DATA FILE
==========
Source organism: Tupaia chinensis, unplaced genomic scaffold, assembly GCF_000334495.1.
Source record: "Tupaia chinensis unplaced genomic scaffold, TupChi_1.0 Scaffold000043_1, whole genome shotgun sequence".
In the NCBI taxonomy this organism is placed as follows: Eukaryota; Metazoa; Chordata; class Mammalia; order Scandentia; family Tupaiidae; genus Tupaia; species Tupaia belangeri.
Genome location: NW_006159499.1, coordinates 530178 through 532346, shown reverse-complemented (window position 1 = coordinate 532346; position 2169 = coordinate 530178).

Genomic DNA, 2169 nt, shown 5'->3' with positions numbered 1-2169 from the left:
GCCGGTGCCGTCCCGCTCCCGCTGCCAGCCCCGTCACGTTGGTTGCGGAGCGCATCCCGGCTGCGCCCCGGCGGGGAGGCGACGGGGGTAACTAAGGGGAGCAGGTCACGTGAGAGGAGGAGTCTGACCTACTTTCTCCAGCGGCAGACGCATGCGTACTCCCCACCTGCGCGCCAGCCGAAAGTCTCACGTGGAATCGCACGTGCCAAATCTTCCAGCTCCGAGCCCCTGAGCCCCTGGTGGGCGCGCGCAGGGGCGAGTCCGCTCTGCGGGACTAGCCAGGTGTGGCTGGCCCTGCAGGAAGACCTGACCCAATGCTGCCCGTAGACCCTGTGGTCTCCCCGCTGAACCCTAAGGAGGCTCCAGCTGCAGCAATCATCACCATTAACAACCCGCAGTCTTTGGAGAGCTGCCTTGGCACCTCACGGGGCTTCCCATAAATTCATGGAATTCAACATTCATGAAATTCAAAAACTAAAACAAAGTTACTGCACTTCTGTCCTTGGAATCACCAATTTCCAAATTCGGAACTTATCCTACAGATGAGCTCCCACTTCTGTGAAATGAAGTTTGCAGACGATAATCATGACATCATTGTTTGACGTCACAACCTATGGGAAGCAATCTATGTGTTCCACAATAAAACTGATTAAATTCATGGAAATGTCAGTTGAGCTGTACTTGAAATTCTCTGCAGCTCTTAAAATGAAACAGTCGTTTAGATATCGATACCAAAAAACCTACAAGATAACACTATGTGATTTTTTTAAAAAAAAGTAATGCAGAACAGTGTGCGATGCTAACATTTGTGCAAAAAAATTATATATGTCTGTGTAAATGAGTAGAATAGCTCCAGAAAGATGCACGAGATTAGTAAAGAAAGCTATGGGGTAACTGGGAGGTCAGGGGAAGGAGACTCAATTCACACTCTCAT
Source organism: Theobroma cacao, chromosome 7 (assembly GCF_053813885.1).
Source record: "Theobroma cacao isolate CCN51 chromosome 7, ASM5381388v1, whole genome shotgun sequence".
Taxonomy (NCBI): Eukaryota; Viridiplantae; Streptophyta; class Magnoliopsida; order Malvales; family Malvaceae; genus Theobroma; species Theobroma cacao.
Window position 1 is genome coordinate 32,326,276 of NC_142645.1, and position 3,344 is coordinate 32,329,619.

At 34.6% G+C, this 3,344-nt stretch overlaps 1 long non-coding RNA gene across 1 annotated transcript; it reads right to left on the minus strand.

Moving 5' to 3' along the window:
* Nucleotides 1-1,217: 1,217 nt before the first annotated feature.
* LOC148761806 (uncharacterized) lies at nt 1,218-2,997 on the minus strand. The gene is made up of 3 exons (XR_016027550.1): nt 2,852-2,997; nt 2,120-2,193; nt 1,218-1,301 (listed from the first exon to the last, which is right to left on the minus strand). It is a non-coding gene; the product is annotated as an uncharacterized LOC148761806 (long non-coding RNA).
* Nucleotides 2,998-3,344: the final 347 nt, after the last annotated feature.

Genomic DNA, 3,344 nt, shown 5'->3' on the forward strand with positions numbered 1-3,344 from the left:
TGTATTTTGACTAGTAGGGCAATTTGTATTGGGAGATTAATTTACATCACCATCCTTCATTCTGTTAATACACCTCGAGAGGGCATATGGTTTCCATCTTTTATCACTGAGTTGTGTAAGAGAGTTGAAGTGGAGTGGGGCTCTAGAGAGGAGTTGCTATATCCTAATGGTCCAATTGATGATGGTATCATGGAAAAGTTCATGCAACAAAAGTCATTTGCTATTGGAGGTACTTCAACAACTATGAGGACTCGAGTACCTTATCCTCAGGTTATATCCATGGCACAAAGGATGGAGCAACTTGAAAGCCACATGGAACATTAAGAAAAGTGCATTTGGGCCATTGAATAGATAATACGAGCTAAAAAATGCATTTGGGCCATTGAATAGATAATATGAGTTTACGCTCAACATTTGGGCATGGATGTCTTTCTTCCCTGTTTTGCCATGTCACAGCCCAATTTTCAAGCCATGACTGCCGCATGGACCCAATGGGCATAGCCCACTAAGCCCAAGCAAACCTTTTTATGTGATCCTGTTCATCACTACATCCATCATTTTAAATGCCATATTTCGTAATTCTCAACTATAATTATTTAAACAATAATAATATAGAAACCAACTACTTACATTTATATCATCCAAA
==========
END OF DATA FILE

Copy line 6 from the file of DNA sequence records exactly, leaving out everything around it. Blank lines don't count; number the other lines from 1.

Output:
GCCGGTGCCGTCCCGCTCCCGCTGCCAGCCCCGTCACGTTGGTTGCGGAGCGCATCCCGGCTGCGCCCCGGCGGGGAGGCGACGGGGGTAACTAAGGGGAGCAGGTCACGTGAGAGGAGGAGTCTGACCTACTTTCTCCAGCGGCAGACGCATGCGTACTCCCCACCTGCGCGCCAGCCGAAAGTCTCACGTGGAATCGCACGTGCCAAATCTTCCAGCTCCGAGCCCCTGAGCCCCTGGTGGGCGCGCGCAGGGGCGAGTCCGCTCTGCGGGACTAGCCAGGTGTGGCTGGCCCTGCAGGAAGACCTGACCCAATGCTGCCCGTAGACCCTGTGGTCTCCCCGCTGAACCCTAAGGAGGCTCCAGCTGCAGCAATCATCACCATTAACAACCCGCAGTCTTTGGAGAGCTGCCTTGGCACCTCACGGGGCTTCCCATAAATTCATGGAATTCAACATTCATGAAATTCAAAAACTAAAACAAAGTTACTGCACTTCTGTCCTTGGAATCACCAATTTCCAAATTCGGAACTTATCCTACAGATGAGCTCCCACTTCTGTGAAATGAAGTTTGCAGACGATAATCATGACATCATTGTTTGACGTCACAACCTATGGGAAGCAATCTATGTGTTCCACAATAAAACTGATTAAATTCATGGAAATGTCAGTTGAGCTGTACTTGAAATTCTCTGCAGCTCTTAAAATGAAACAGTCGTTTAGATATCGATACCAAAAAACCTACAAGATAACACTATGTGATTTTTTTAAAAAAAAGTAATGCAGAACAGTGTGCGATGCTAACATTTGTGCAAAAAAATTATATATGTCTGTGTAAATGAGTAGAATAGCTCCAGAAAGATGCACGAGATTAGTAAAGAAAGCTATGGGGTAACTGGGAGGTCAGGGGAAGGAGACTCAATTCACACTCTCAT